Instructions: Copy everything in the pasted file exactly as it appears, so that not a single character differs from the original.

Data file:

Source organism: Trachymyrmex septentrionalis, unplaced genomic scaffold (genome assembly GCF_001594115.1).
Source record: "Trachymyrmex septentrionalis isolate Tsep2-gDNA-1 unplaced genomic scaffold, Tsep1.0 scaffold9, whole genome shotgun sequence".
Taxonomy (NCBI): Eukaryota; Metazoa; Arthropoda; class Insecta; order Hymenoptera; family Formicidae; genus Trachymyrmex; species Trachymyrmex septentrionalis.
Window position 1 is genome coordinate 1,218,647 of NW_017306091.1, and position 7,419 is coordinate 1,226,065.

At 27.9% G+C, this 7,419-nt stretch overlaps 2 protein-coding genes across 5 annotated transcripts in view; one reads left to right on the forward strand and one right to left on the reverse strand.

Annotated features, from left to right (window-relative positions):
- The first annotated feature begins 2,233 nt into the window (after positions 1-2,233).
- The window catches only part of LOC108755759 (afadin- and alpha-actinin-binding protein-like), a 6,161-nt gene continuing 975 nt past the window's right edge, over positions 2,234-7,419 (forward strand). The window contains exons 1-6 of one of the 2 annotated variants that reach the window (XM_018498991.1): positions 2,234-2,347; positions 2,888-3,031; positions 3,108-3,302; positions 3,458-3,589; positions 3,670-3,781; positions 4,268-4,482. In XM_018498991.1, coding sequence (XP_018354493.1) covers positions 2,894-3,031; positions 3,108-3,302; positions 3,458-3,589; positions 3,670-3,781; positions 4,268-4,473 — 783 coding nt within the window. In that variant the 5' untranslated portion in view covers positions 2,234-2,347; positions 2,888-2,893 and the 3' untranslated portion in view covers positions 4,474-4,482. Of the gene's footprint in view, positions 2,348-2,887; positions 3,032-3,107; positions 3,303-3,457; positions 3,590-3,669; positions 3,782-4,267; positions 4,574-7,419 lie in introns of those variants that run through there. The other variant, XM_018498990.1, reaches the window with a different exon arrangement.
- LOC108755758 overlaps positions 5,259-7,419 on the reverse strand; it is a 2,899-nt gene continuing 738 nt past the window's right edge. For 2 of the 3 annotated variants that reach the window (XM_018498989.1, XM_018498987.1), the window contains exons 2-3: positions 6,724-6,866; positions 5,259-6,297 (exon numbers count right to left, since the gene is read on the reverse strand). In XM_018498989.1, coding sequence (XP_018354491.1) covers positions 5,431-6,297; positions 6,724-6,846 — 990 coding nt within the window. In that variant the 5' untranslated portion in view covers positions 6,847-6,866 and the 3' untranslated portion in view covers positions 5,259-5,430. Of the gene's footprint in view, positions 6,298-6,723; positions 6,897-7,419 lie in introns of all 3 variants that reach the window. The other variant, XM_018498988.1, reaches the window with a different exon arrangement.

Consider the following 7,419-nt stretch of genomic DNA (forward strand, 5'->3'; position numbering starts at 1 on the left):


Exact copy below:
Source organism: Trachymyrmex septentrionalis, unplaced genomic scaffold (genome assembly GCF_001594115.1).
Source record: "Trachymyrmex septentrionalis isolate Tsep2-gDNA-1 unplaced genomic scaffold, Tsep1.0 scaffold9, whole genome shotgun sequence".
Taxonomy (NCBI): Eukaryota; Metazoa; Arthropoda; class Insecta; order Hymenoptera; family Formicidae; genus Trachymyrmex; species Trachymyrmex septentrionalis.
Window position 1 is genome coordinate 1,218,647 of NW_017306091.1, and position 7,419 is coordinate 1,226,065.

At 27.9% G+C, this 7,419-nt stretch overlaps 2 protein-coding genes across 5 annotated transcripts in view; one reads left to right on the forward strand and one right to left on the reverse strand.

Annotated features, from left to right (window-relative positions):
- The first annotated feature begins 2,233 nt into the window (after positions 1-2,233).
- The window catches only part of LOC108755759 (afadin- and alpha-actinin-binding protein-like), a 6,161-nt gene continuing 975 nt past the window's right edge, over positions 2,234-7,419 (forward strand). The window contains exons 1-6 of one of the 2 annotated variants that reach the window (XM_018498991.1): positions 2,234-2,347; positions 2,888-3,031; positions 3,108-3,302; positions 3,458-3,589; positions 3,670-3,781; positions 4,268-4,482. In XM_018498991.1, coding sequence (XP_018354493.1) covers positions 2,894-3,031; positions 3,108-3,302; positions 3,458-3,589; positions 3,670-3,781; positions 4,268-4,473 — 783 coding nt within the window. In that variant the 5' untranslated portion in view covers positions 2,234-2,347; positions 2,888-2,893 and the 3' untranslated portion in view covers positions 4,474-4,482. Of the gene's footprint in view, positions 2,348-2,887; positions 3,032-3,107; positions 3,303-3,457; positions 3,590-3,669; positions 3,782-4,267; positions 4,574-7,419 lie in introns of those variants that run through there. The other variant, XM_018498990.1, reaches the window with a different exon arrangement.
- LOC108755758 overlaps positions 5,259-7,419 on the reverse strand; it is a 2,899-nt gene continuing 738 nt past the window's right edge. For 2 of the 3 annotated variants that reach the window (XM_018498989.1, XM_018498987.1), the window contains exons 2-3: positions 6,724-6,866; positions 5,259-6,297 (exon numbers count right to left, since the gene is read on the reverse strand). In XM_018498989.1, coding sequence (XP_018354491.1) covers positions 5,431-6,297; positions 6,724-6,846 — 990 coding nt within the window. In that variant the 5' untranslated portion in view covers positions 6,847-6,866 and the 3' untranslated portion in view covers positions 5,259-5,430. Of the gene's footprint in view, positions 6,298-6,723; positions 6,897-7,419 lie in introns of all 3 variants that reach the window. The other variant, XM_018498988.1, reaches the window with a different exon arrangement.

Consider the following 7,419-nt stretch of genomic DNA (forward strand, 5'->3'; position numbering starts at 1 on the left):